Still Overflowing After All These Years

By Larry Seltzer  |  Posted 2008-09-15 Print this article Print

Even some very old lessons of secure programming turn out to be hard for developers to implement consistently.

A lot of people at Microsoft must have been alternately angry and embarrassed last week at the details of MS08-052. This series of vulnerabilities in GDI+, the graphics core of Windows, had a decidedly retro look to it, as if it belonged to an advisory back in 2002, not 2008.

The advisory describes five vulnerabilities in GDI+, which provides 2-D graphics, imaging and typography facilities in Windows. All five involve errors in buffers when GDI+ parses various data formats: VML, EMF, GIF, WMF and BMP. It appears from the Microsoft descriptions that there are different sorts of buffer abuse at issue; sometimes they use the word "overflow," sometimes "overrun," and sometimes the term "memory corruption" is used. I don't believe any outside researchers have provided clarification yet, but it's just a matter of time.

Several things got me angry about these disclosures. First, many of these formats have a history of similar vulnerabilities over a period of many years. EMF and WMF stand out in particular. There was a famous zero-day exploit of WMF files at the end of 2005 that ruined many a New Year's celebration. There have been other graphics bug roundups, such as this one from 2004. These were high-profile events at Microsoft and I'm sure that many talented people, including perhaps outside services, were put to work auditing this code for problems. And yet they persist.

I happened to be meeting the other day with Steven Lipner, Microsoft's senior director of Security Engineering Strategy, and put my frustration to him. He said he thought the number of potential overflows in this sort of code is immense. It may be that you can't actually eliminate all possible overflows, especially on this sort of code. Code that interprets data structures transferred in from the outside is always exhibit A in the case of the overrun buffer.

So even after years of serious world-class efforts at securing code that was obviously a top candidate for buffer errors, they're still finding them. I'm discouraged.

Of course, Microsoft is not alone in being hit by this old problem repeatedly. The very same day as MS08-052, Apple released numerous updates including one that fixed nine vulnerabilities in QuickTime. Depending on how you read the descriptions (which are about as vague as Microsoft's) at least seven of them are the same sort of buffer nonsense as MS08-052. For instance "[A] heap buffer overflow exists in QuickTime's handling of panorama atoms in QTVR (QuickTime Virtual Reality) movie files." Other very old projects get similar disclosures, such as this stack overflow in the 20-year-old Ghostscript.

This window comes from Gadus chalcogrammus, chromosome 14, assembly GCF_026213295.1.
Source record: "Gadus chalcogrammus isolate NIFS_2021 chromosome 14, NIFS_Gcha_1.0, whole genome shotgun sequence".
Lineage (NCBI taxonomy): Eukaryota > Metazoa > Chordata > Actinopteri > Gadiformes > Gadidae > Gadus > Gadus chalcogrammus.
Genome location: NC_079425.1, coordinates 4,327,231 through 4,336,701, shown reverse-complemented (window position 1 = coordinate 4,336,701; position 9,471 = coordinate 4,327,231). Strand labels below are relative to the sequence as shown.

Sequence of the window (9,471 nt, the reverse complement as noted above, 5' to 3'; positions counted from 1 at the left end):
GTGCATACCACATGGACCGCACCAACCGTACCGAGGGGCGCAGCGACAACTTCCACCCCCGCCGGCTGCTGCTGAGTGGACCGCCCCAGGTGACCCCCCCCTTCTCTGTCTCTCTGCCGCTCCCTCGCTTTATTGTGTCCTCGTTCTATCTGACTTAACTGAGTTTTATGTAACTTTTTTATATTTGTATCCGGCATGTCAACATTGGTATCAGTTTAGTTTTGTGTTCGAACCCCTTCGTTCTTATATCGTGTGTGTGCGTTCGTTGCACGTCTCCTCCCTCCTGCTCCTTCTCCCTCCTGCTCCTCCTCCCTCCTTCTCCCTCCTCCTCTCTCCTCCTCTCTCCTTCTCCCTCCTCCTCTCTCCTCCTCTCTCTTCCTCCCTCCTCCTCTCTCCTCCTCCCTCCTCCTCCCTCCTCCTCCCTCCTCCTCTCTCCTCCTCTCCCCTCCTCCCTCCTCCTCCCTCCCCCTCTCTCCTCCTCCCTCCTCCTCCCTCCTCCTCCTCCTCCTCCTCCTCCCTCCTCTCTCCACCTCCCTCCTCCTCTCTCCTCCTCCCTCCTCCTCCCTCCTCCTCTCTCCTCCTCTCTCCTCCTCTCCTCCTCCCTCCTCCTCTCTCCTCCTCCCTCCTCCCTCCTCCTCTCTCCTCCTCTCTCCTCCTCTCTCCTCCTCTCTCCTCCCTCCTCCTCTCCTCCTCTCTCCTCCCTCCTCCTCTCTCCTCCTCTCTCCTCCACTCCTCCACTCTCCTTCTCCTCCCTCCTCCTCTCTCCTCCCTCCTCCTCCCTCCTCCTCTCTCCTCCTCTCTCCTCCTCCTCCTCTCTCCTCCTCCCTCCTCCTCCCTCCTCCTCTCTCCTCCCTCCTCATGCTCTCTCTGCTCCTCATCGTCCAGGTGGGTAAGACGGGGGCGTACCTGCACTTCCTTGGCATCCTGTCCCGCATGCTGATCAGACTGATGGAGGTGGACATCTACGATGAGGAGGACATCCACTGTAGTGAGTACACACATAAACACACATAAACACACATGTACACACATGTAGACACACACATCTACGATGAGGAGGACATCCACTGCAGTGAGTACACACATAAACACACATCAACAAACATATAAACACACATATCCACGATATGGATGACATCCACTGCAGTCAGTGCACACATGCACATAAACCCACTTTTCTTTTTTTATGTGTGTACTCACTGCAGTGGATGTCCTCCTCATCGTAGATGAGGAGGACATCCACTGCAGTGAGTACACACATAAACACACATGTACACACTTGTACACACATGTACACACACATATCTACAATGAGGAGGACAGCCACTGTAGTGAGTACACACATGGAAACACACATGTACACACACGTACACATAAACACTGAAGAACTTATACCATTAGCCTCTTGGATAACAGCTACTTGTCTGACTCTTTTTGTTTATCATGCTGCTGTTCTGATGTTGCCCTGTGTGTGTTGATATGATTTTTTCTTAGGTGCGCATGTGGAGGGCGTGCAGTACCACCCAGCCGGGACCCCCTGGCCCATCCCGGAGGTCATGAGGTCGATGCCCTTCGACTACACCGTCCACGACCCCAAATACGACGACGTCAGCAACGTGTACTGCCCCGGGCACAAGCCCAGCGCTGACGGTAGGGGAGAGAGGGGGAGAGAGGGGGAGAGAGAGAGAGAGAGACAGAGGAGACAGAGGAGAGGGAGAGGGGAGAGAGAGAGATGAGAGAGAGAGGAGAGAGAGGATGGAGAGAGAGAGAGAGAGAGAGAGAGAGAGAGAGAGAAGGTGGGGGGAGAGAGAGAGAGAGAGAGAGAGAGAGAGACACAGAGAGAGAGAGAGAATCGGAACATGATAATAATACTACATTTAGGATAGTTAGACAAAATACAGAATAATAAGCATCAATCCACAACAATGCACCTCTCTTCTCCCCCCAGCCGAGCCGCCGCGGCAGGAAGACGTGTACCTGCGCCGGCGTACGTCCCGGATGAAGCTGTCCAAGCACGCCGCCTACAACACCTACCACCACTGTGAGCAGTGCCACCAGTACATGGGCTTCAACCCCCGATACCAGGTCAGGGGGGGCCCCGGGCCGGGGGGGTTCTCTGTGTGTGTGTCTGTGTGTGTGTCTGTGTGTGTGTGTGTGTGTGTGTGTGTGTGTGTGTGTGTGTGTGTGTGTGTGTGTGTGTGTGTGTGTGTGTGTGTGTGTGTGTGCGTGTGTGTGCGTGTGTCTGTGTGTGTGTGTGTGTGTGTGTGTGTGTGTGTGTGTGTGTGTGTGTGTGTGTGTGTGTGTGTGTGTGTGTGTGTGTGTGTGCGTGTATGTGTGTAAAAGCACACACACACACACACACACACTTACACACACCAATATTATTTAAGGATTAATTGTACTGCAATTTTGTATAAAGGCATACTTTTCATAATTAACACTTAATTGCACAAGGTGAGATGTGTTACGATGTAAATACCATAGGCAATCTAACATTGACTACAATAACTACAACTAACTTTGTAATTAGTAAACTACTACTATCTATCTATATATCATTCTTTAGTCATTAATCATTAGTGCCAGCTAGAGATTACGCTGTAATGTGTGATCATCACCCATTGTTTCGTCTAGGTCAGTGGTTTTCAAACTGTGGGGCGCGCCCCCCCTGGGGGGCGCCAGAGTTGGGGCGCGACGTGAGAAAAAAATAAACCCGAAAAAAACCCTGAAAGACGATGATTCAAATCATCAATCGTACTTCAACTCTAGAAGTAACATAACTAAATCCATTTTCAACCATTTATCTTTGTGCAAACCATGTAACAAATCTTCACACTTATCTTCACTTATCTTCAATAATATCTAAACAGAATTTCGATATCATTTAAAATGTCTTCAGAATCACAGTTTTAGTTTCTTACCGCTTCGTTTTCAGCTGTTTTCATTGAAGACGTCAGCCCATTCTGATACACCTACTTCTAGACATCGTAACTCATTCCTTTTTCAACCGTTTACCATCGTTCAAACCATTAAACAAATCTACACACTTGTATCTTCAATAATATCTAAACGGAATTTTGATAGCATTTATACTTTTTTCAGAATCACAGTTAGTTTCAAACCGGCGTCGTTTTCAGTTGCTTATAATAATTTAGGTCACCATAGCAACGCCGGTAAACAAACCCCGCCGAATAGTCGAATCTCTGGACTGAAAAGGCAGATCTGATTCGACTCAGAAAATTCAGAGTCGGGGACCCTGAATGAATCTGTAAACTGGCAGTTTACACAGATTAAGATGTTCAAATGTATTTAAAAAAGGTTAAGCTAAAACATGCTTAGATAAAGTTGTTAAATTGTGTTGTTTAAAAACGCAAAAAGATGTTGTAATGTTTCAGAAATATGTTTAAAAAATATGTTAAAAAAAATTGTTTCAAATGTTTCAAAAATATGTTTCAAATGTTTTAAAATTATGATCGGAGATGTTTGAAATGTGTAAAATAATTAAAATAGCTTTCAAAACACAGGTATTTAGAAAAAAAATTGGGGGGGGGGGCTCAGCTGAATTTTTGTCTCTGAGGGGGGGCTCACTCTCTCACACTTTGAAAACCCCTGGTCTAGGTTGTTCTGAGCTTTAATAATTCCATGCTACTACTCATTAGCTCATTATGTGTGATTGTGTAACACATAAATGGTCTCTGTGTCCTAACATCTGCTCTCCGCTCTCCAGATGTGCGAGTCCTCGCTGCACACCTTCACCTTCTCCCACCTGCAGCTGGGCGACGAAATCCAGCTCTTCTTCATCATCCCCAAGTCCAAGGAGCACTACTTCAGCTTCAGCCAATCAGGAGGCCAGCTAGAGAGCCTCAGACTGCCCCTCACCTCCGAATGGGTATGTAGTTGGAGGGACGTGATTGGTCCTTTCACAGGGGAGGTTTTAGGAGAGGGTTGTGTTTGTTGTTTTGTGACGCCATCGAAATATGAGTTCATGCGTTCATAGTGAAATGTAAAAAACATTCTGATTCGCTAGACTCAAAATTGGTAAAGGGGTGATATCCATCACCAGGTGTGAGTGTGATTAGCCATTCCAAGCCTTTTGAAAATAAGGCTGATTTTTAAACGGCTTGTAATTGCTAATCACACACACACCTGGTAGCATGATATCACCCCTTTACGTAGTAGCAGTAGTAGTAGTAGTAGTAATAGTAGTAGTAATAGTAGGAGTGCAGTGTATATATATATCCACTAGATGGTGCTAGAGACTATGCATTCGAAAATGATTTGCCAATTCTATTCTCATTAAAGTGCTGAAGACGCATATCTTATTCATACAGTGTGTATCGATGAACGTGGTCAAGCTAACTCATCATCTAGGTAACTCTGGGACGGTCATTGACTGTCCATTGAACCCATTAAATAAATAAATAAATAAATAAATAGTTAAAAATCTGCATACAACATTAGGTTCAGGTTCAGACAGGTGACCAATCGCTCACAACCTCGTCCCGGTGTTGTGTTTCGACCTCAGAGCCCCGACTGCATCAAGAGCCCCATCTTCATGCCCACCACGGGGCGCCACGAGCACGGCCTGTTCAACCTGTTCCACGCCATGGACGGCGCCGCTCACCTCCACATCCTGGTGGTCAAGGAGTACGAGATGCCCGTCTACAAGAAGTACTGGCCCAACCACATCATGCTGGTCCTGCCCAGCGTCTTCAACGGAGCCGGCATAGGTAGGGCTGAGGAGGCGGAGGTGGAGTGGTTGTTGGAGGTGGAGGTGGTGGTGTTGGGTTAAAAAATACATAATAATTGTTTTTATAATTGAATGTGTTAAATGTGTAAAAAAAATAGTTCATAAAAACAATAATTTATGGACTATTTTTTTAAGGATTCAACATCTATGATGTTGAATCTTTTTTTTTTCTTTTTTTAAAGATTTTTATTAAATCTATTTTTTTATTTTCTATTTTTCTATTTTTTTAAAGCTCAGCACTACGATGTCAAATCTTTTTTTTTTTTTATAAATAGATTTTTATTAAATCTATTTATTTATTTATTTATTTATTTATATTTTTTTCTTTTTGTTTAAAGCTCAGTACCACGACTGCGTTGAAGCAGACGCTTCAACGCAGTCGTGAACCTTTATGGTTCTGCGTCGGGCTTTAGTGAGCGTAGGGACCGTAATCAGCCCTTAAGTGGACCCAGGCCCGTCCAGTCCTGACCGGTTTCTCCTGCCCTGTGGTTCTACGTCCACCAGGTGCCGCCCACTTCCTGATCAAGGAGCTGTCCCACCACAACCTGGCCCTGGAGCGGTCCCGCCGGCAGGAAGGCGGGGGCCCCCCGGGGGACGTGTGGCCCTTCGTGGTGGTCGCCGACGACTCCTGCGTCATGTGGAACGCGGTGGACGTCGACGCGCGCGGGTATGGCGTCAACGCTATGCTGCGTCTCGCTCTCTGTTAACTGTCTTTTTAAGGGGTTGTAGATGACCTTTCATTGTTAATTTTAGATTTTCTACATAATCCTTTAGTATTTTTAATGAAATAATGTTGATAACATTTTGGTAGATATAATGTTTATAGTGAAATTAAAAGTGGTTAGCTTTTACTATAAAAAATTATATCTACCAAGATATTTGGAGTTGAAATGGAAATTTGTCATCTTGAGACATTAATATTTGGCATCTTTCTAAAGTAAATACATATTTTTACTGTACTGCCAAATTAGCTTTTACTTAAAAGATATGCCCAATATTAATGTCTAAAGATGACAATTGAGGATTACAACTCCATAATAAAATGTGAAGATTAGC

And it's not like they're only throwing expertise at the problem. Many tools and programming practices have developed over the years at Microsoft and elsewhere to prevent buffer overflows or mitigate their effect. The granddaddy of these is StackGuard (the StackGuard page never seems to respond), which pioneered the "stack canary" approach of putting special markers on a function stack and epilogue code to check its integrity, under the theory that a stack overflow will also overwrite the marker. Here's the original paper from 10 years ago that introduced StackGuard. This approach has been widely copied, such as in the /GS switch in Microsoft's Visual Studio (since 2003), and has eliminated the most straightforward of stack overflows from a lot of important programs.

Larry Seltzer has been writing software for and English about computers ever since—,much to his own amazement—,he graduated from the University of Pennsylvania in 1983.

He was one of the authors of NPL and NPL-R, fourth-generation languages for microcomputers by the now-defunct DeskTop Software Corporation. (Larry is sad to find absolutely no hits on any of these +products on Google.) His work at Desktop Software included programming the UCSD p-System, a virtual machine-based operating system with portable binaries that pre-dated Java by more than 10 years.

For several years, he wrote corporate software for Mathematica Policy Research (they're still in business!) and Chase Econometrics (not so lucky) before being forcibly thrown into the consulting market. He bummed around the Philadelphia consulting and contract-programming scenes for a year or two before taking a job at NSTL (National Software Testing Labs) developing product tests and managing contract testing for the computer industry, governments and publication.

In 1991 Larry moved to Massachusetts to become Technical Director of PC Week Labs (now eWeek Labs). He moved within Ziff Davis to New York in 1994 to run testing at Windows Sources. In 1995, he became Technical Director for Internet product testing at PC Magazine and stayed there till 1998.

Since then, he has been writing for numerous other publications, including Fortune Small Business, Windows 2000 Magazine (now Windows and .NET Magazine), ZDNet and Sam Whitmore's Media Survey.

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